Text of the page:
I had taught many overseas students when I worked in London – on adult education courses – most were female. I can recall two woman in particular, who told me straight out, that the above mentioned route was the one they’d chosen. At the time I wasn’t sure what to make of it except to feel that it was wrong.. Not that there was anything new going on here – one way or another it had been happening for a very long time – eg.“Mail order brides” etc.
But how my views and opinions about so many things had changed.
And this is a good example.
For most women living in parts of the world where there is no Western-style welfare system, life is grim – and that’s putting it mildly. If their only way out is to find a Westerner and marry for a passport I don’t blame them in the slightest.
Incidentally, regarding the two women mentioned above, one went for the “stay with him” option, the other took the “ditch him” option.
Not that any of this had much to do with us. We’d both been married before and neither of us was keen to repeat that particular dance. Not anytime soon anyway.
Early July 2007. The semester ended. This coincided with me reaching the “starting line” in my economics re-education. Having done my best to un-learn all the Keynesian stuff I could now start going forward.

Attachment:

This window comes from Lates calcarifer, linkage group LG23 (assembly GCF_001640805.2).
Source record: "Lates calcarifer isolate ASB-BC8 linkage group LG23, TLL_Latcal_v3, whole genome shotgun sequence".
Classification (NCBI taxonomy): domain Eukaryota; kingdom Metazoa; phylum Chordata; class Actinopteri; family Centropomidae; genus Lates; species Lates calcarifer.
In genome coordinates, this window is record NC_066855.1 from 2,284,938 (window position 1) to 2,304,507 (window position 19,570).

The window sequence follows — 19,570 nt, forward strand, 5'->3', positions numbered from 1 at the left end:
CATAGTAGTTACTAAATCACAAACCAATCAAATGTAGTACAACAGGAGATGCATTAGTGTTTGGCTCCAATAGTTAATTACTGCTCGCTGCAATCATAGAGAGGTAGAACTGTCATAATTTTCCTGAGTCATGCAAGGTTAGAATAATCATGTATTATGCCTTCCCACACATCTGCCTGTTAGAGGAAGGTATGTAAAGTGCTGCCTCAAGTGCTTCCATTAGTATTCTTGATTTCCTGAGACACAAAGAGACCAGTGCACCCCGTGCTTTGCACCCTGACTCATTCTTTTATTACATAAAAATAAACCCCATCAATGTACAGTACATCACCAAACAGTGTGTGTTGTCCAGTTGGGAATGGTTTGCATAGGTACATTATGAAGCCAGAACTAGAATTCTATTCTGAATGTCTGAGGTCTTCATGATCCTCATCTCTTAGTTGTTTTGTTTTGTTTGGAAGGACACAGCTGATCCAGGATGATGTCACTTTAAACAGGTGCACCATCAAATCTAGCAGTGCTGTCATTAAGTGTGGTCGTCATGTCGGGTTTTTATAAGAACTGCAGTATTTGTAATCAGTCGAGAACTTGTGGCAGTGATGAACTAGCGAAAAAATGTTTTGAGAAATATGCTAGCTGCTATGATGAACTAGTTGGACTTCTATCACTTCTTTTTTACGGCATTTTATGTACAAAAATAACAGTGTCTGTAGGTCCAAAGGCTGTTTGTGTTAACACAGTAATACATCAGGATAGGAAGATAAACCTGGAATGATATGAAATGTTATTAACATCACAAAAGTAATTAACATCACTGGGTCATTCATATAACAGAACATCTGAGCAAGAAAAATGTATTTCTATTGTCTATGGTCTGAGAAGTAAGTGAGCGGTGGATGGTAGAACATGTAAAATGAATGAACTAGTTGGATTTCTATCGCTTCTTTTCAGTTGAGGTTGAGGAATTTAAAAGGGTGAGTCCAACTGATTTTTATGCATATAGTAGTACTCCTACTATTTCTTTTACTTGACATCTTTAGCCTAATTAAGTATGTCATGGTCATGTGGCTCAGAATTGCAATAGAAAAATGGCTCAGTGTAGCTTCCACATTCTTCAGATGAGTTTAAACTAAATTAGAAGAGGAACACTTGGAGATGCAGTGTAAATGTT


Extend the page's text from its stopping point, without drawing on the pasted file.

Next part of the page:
At the same time as this my department made me an offer I couldn’t refuse.
In return for signing a new two-year contract my monthly salary was almost doubled and my teaching hours cut to six per week.
Only two classes!
There was something going on here. The undercurrent of discontent about my teaching methods – especially the presentations – was still going on. But nothing, as usual, was said openly. Yet here I was being offered far better terms than any other foreigner could ever hope for?
No. Something was not quite right.
My perception was that there was a lot of manouvering going on behind the scenes. My colleagues in the department were not quite sure where to hang their coats. Not sure whether they should love me, hate me or ignore me.
I don’t want to start sounding paranoid at this point, but I began to wonder if some kind of power struggle had not gotten underway in the department? Could it be that those who still held sway – amongst them my “protectors” – had decided to give my critics a very public bloody nose – a reminder of who was in control and who was actually running the show.